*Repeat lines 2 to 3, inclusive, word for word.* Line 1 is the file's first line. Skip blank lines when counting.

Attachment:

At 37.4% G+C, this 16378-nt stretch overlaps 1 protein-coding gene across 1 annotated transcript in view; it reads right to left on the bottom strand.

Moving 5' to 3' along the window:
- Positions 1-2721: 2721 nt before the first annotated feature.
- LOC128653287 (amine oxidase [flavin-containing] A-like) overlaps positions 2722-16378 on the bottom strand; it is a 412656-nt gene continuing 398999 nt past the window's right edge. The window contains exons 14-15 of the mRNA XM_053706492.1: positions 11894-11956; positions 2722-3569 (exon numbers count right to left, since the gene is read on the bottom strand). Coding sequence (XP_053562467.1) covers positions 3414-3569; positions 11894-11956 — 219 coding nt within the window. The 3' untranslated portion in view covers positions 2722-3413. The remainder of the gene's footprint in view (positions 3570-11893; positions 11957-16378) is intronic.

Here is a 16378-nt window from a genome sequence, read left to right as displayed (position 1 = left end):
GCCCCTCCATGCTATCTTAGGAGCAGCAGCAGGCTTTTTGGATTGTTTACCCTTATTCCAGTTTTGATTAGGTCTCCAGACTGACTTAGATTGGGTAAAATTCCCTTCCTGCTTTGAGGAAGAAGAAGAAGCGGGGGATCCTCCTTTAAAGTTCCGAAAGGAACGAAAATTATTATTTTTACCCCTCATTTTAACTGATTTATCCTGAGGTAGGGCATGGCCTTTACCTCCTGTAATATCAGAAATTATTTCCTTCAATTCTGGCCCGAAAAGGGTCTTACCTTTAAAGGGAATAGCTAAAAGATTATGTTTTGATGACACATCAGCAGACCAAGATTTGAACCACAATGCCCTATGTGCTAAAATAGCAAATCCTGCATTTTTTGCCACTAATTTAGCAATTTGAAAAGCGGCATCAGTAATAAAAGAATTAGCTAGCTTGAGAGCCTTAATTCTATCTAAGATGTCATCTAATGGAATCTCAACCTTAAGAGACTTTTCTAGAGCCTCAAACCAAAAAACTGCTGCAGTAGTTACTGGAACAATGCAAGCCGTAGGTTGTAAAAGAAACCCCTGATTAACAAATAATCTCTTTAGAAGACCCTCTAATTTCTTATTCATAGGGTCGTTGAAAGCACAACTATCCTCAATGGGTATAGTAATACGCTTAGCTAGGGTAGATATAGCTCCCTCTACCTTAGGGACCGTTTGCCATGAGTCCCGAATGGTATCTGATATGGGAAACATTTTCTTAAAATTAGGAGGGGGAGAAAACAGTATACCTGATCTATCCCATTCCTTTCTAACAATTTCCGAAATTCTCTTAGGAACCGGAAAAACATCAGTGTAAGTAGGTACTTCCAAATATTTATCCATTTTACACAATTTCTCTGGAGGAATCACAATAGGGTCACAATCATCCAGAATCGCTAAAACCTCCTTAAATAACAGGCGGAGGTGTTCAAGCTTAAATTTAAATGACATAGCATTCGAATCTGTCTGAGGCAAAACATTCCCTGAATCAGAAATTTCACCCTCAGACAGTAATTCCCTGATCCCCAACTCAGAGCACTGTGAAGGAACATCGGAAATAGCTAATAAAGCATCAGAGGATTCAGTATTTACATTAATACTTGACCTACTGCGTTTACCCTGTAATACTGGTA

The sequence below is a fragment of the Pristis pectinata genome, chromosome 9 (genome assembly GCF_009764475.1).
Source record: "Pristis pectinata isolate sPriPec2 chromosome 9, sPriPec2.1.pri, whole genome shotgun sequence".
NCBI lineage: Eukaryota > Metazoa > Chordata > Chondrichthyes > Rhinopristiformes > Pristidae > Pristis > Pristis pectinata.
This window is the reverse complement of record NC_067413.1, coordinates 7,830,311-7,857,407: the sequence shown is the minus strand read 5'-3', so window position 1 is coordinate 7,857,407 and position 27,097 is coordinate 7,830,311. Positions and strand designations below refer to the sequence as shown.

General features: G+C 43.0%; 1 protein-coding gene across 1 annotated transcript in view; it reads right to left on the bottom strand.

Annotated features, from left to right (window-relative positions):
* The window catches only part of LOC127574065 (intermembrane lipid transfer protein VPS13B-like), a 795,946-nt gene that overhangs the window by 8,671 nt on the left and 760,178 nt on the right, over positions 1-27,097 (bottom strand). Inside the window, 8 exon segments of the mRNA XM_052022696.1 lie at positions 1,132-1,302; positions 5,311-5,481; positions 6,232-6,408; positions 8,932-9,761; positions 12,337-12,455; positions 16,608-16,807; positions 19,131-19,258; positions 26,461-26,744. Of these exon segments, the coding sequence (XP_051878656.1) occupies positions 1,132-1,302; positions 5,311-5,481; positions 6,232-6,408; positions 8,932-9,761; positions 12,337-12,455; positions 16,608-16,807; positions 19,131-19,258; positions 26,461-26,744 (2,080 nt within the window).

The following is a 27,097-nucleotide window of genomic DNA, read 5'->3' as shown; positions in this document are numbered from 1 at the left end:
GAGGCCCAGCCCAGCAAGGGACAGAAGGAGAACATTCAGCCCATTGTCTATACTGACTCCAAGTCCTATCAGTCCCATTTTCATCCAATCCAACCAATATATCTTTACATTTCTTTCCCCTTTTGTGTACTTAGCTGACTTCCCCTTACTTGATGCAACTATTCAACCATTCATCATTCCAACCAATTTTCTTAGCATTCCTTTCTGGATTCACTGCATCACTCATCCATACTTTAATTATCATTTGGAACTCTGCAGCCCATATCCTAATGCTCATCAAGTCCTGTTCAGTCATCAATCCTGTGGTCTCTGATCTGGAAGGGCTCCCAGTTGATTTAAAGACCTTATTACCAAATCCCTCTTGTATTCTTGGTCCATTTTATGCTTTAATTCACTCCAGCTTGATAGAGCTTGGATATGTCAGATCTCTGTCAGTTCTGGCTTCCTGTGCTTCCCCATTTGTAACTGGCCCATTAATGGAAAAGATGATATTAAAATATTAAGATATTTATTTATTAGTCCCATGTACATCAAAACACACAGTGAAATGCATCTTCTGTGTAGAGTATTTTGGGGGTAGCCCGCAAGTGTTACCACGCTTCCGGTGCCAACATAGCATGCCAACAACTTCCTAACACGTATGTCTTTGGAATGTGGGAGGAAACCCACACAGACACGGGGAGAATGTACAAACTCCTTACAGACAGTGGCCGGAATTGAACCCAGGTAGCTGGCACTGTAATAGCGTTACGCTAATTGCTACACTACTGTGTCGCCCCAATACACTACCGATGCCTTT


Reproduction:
Moving 5' to 3' along the window:
- Positions 1-2721: 2721 nt before the first annotated feature.